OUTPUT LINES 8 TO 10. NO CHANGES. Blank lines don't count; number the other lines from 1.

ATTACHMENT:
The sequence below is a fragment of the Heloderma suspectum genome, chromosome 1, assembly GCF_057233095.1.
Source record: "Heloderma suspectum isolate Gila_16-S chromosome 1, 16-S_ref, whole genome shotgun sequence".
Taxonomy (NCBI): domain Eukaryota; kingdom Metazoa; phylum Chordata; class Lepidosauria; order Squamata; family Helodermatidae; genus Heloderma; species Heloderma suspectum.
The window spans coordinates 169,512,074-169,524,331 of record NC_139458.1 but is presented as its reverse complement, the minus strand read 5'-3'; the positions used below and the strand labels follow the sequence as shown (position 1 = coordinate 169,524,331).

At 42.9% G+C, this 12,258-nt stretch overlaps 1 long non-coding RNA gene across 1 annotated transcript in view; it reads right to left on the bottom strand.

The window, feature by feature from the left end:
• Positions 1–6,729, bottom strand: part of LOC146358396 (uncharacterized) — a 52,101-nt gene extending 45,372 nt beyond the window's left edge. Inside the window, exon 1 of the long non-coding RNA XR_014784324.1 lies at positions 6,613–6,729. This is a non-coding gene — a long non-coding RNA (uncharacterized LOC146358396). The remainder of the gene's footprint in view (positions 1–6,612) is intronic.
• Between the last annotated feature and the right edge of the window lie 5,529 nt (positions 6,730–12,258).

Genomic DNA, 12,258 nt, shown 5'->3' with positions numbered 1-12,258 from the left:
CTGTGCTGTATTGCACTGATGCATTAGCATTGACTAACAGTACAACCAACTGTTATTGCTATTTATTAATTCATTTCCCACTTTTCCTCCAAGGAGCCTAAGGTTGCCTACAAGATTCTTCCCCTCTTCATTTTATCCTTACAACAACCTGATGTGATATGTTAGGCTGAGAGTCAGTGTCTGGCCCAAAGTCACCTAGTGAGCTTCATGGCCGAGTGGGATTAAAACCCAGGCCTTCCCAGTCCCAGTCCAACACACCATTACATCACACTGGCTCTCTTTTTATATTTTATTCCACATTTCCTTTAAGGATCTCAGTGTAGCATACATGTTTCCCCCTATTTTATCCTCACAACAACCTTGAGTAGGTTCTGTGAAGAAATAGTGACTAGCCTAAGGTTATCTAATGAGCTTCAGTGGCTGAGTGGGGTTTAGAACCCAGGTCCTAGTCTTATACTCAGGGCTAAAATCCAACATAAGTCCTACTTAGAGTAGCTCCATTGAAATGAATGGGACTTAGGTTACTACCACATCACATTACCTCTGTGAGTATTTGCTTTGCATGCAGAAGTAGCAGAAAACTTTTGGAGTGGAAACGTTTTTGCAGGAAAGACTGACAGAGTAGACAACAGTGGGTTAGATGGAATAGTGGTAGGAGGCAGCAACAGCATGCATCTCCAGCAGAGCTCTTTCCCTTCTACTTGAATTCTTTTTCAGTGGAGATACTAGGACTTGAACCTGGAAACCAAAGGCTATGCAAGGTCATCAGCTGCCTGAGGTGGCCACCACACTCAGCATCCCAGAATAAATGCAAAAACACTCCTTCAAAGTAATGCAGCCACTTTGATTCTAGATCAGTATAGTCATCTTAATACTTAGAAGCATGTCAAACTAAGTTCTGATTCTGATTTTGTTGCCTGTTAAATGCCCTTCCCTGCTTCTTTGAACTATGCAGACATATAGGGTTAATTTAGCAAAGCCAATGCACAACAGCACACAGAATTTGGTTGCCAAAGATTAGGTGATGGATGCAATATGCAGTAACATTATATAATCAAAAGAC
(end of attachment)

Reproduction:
• Between the last annotated feature and the right edge of the window lie 5,529 nt (positions 6,730–12,258).

Genomic DNA, 12,258 nt, shown 5'->3' with positions numbered 1-12,258 from the left:
CTGTGCTGTATTGCACTGATGCATTAGCATTGACTAACAGTACAACCAACTGTTATTGCTATTTATTAATTCATTTCCCACTTTTCCTCCAAGGAGCCTAAGGTTGCCTACAAGATTCTTCCCCTCTTCATTTTATCCTTACAACAACCTGATGTGATATGTTAGGCTGAGAGTCAGTGTCTGGCCCAAAGTCACCTAGTGAGCTTCATGGCCGAGTGGGATTAAAACCCAGGCCTTCCCAGTCCCAGTCCAACACACCATTACATCACACTGGCTCTCTTTTTATATTTTATTCCACATTTCCTTTAAGGATCTCAGTGTAGCATACATGTTTCCCCCTATTTTATCCTCACAACAACCTTGAGTAGGTTCTGTGAAGAAATAGTGACTAGCCTAAGGTTATCTAATGAGCTTCAGTGGCTGAGTGGGGTTTAGAACCCAGGTCCTAGTCTTATACTCAGGGCTAAAATCCAACATAAGTCCTACTTAGAGTAGCTCCATTGAAATGAATGGGACTTAGGTTACTACCACATCACATTACCTCTGTGAGTATTTGCTTTGCATGCAGAAGTAGCAGAAAACTTTTGGAGTGGAAACGTTTTTGCAGGAAAGACTGACAGAGTAGACAACAGTGGGTTAGATGGAATAGTGGTAGGAGGCAGCAACAGCATGCATCTCCAGCAGAGCTCTTTCCCTTCTACTTGAATTCTTTTTCAGTGGAGATACTAGGACTTGAACCTGGAAACCAAAGGCTATGCAAGGTCATCAGCTGCCTGAGGTGGCCACCACACTCAGCATCCCAGAATAAATGCAAAAACACTCCTTCAAAGTAATGCAGCCACTTTGATTCTAGATCAGTATAGTCATCTTAATACTTAGAAGCATGTCAAACTAAGTTCTGATTCTGATTTTGTTGCCTGTTAAATGCCCTTCCCTGCTTCTTTGAACTATGCAGACATATAGGGTTAATTTAGCAAAGCCAATGCACAACAGCACACAGAATTTGGTTGCCAAAGATTAGGTGATGGATGCAATATGCAGTAACATTATATAATCAAAAGAC